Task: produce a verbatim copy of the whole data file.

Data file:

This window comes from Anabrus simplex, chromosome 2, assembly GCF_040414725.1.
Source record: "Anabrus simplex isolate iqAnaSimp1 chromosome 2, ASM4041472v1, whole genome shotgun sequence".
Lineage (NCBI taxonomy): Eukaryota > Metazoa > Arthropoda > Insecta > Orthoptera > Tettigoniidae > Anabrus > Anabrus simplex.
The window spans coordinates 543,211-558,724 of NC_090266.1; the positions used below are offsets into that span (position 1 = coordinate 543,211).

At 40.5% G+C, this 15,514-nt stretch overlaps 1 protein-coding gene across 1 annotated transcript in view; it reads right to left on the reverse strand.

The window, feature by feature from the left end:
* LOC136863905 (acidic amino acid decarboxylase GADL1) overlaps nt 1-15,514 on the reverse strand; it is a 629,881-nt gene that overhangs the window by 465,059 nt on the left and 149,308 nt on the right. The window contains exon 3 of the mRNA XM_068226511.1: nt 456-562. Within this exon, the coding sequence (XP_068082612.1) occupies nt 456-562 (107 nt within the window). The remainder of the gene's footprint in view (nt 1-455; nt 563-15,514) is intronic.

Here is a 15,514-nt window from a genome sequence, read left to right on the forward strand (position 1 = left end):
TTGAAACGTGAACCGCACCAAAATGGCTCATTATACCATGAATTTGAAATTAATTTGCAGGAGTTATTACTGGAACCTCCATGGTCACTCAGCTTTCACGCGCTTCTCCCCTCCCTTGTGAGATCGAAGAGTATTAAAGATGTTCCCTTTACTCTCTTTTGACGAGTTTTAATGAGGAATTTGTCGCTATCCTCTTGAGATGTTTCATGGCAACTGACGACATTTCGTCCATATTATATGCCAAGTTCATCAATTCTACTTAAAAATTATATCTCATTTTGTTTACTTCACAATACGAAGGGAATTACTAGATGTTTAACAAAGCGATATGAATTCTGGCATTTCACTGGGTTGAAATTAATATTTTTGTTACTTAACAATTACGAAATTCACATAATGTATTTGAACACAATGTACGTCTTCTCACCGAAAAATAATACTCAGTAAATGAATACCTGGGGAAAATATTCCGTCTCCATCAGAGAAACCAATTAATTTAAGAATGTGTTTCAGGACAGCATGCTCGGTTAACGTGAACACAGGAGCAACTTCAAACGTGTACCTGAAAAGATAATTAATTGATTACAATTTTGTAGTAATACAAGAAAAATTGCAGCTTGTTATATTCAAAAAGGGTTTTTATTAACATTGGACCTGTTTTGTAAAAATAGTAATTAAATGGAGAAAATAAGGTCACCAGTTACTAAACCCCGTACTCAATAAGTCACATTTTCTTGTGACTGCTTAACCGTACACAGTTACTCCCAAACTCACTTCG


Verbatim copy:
This window comes from Anabrus simplex, chromosome 2, assembly GCF_040414725.1.
Source record: "Anabrus simplex isolate iqAnaSimp1 chromosome 2, ASM4041472v1, whole genome shotgun sequence".
Lineage (NCBI taxonomy): Eukaryota > Metazoa > Arthropoda > Insecta > Orthoptera > Tettigoniidae > Anabrus > Anabrus simplex.
The window spans coordinates 543,211-558,724 of NC_090266.1; the positions used below are offsets into that span (position 1 = coordinate 543,211).

At 40.5% G+C, this 15,514-nt stretch overlaps 1 protein-coding gene across 1 annotated transcript in view; it reads right to left on the reverse strand.

The window, feature by feature from the left end:
* LOC136863905 (acidic amino acid decarboxylase GADL1) overlaps nt 1-15,514 on the reverse strand; it is a 629,881-nt gene that overhangs the window by 465,059 nt on the left and 149,308 nt on the right. The window contains exon 3 of the mRNA XM_068226511.1: nt 456-562. Within this exon, the coding sequence (XP_068082612.1) occupies nt 456-562 (107 nt within the window). The remainder of the gene's footprint in view (nt 1-455; nt 563-15,514) is intronic.

Here is a 15,514-nt window from a genome sequence, read left to right on the forward strand (position 1 = left end):
TTGAAACGTGAACCGCACCAAAATGGCTCATTATACCATGAATTTGAAATTAATTTGCAGGAGTTATTACTGGAACCTCCATGGTCACTCAGCTTTCACGCGCTTCTCCCCTCCCTTGTGAGATCGAAGAGTATTAAAGATGTTCCCTTTACTCTCTTTTGACGAGTTTTAATGAGGAATTTGTCGCTATCCTCTTGAGATGTTTCATGGCAACTGACGACATTTCGTCCATATTATATGCCAAGTTCATCAATTCTACTTAAAAATTATATCTCATTTTGTTTACTTCACAATACGAAGGGAATTACTAGATGTTTAACAAAGCGATATGAATTCTGGCATTTCACTGGGTTGAAATTAATATTTTTGTTACTTAACAATTACGAAATTCACATAATGTATTTGAACACAATGTACGTCTTCTCACCGAAAAATAATACTCAGTAAATGAATACCTGGGGAAAATATTCCGTCTCCATCAGAGAAACCAATTAATTTAAGAATGTGTTTCAGGACAGCATGCTCGGTTAACGTGAACACAGGAGCAACTTCAAACGTGTACCTGAAAAGATAATTAATTGATTACAATTTTGTAGTAATACAAGAAAAATTGCAGCTTGTTATATTCAAAAAGGGTTTTTATTAACATTGGACCTGTTTTGTAAAAATAGTAATTAAATGGAGAAAATAAGGTCACCAGTTACTAAACCCCGTACTCAATAAGTCACATTTTCTTGTGACTGCTTAACCGTACACAGTTACTCCCAAACTCACTTCG